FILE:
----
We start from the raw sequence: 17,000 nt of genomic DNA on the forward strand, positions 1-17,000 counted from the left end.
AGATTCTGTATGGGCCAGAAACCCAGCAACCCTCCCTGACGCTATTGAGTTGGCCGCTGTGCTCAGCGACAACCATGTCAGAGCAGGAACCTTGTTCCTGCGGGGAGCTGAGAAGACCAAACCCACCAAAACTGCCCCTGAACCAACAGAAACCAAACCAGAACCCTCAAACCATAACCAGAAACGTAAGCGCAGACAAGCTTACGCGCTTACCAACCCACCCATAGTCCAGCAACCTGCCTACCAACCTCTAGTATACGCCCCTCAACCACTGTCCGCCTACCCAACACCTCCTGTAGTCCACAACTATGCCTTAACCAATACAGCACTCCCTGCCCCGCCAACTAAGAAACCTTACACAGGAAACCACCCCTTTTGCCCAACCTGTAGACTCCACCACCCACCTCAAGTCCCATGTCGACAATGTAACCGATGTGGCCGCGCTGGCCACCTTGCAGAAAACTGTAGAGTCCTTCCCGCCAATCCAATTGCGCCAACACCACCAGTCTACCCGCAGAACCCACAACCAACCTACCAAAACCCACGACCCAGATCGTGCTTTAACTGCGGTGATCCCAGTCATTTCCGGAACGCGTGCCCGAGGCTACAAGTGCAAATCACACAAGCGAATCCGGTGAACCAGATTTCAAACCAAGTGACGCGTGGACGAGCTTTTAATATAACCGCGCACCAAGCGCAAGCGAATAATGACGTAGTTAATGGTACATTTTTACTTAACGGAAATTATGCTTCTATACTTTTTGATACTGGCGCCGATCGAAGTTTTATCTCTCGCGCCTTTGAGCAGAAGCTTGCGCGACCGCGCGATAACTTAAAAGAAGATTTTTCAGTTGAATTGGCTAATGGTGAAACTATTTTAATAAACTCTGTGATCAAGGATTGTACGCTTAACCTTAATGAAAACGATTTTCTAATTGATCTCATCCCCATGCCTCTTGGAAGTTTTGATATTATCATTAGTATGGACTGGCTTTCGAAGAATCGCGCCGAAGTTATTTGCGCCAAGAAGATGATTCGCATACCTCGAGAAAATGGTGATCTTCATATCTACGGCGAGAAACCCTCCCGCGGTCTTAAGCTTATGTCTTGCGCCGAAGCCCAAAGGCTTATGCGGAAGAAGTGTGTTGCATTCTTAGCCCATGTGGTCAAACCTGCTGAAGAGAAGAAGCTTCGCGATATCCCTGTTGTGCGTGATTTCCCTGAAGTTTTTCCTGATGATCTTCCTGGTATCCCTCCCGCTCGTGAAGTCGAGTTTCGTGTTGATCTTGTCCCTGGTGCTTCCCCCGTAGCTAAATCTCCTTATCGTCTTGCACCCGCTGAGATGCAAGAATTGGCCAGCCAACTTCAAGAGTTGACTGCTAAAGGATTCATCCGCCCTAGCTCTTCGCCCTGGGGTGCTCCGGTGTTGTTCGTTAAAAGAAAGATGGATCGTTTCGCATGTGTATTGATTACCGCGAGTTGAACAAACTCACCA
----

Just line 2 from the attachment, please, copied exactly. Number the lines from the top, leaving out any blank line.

AGATTCTGTATGGGCCAGAAACCCAGCAACCCTCCCTGACGCTATTGAGTTGGCCGCTGTGCTCAGCGACAACCATGTCAGAGCAGGAACCTTGTTCCTGCGGGGAGCTGAGAAGACCAAACCCACCAAAACTGCCCCTGAACCAACAGAAACCAAACCAGAACCCTCAAACCATAACCAGAAACGTAAGCGCAGACAAGCTTACGCGCTTACCAACCCACCCATAGTCCAGCAACCTGCCTACCAACCTCTAGTATACGCCCCTCAACCACTGTCCGCCTACCCAACACCTCCTGTAGTCCACAACTATGCCTTAACCAATACAGCACTCCCTGCCCCGCCAACTAAGAAACCTTACACAGGAAACCACCCCTTTTGCCCAACCTGTAGACTCCACCACCCACCTCAAGTCCCATGTCGACAATGTAACCGATGTGGCCGCGCTGGCCACCTTGCAGAAAACTGTAGAGTCCTTCCCGCCAATCCAATTGCGCCAACACCACCAGTCTACCCGCAGAACCCACAACCAACCTACCAAAACCCACGACCCAGATCGTGCTTTAACTGCGGTGATCCCAGTCATTTCCGGAACGCGTGCCCGAGGCTACAAGTGCAAATCACACAAGCGAATCCGGTGAACCAGATTTCAAACCAAGTGACGCGTGGACGAGCTTTTAATATAACCGCGCACCAAGCGCAAGCGAATAATGACGTAGTTAATGGTACATTTTTACTTAACGGAAATTATGCTTCTATACTTTTTGATACTGGCGCCGATCGAAGTTTTATCTCTCGCGCCTTTGAGCAGAAGCTTGCGCGACCGCGCGATAACTTAAAAGAAGATTTTTCAGTTGAATTGGCTAATGGTGAAACTATTTTAATAAACTCTGTGATCAAGGATTGTACGCTTAACCTTAATGAAAACGATTTTCTAATTGATCTCATCCCCATGCCTCTTGGAAGTTTTGATATTATCATTAGTATGGACTGGCTTTCGAAGAATCGCGCCGAAGTTATTTGCGCCAAGAAGATGATTCGCATACCTCGAGAAAATGGTGATCTTCATATCTACGGCGAGAAACCCTCCCGCGGTCTTAAGCTTATGTCTTGCGCCGAAGCCCAAAGGCTTATGCGGAAGAAGTGTGTTGCATTCTTAGCCCATGTGGTCAAACCTGCTGAAGAGAAGAAGCTTCGCGATATCCCTGTTGTGCGTGATTTCCCTGAAGTTTTTCCTGATGATCTTCCTGGTATCCCTCCCGCTCGTGAAGTCGAGTTTCGTGTTGATCTTGTCCCTGGTGCTTCCCCCGTAGCTAAATCTCCTTATCGTCTTGCACCCGCTGAGATGCAAGAATTGGCCAGCCAACTTCAAGAGTTGACTGCTAAAGGATTCATCCGCCCTAGCTCTTCGCCCTGGGGTGCTCCGGTGTTGTTCGTTAAAAGAAAGATGGATCGTTTCGCATGTGTATTGATTACCGCGAGTTGAACAAACTCACCA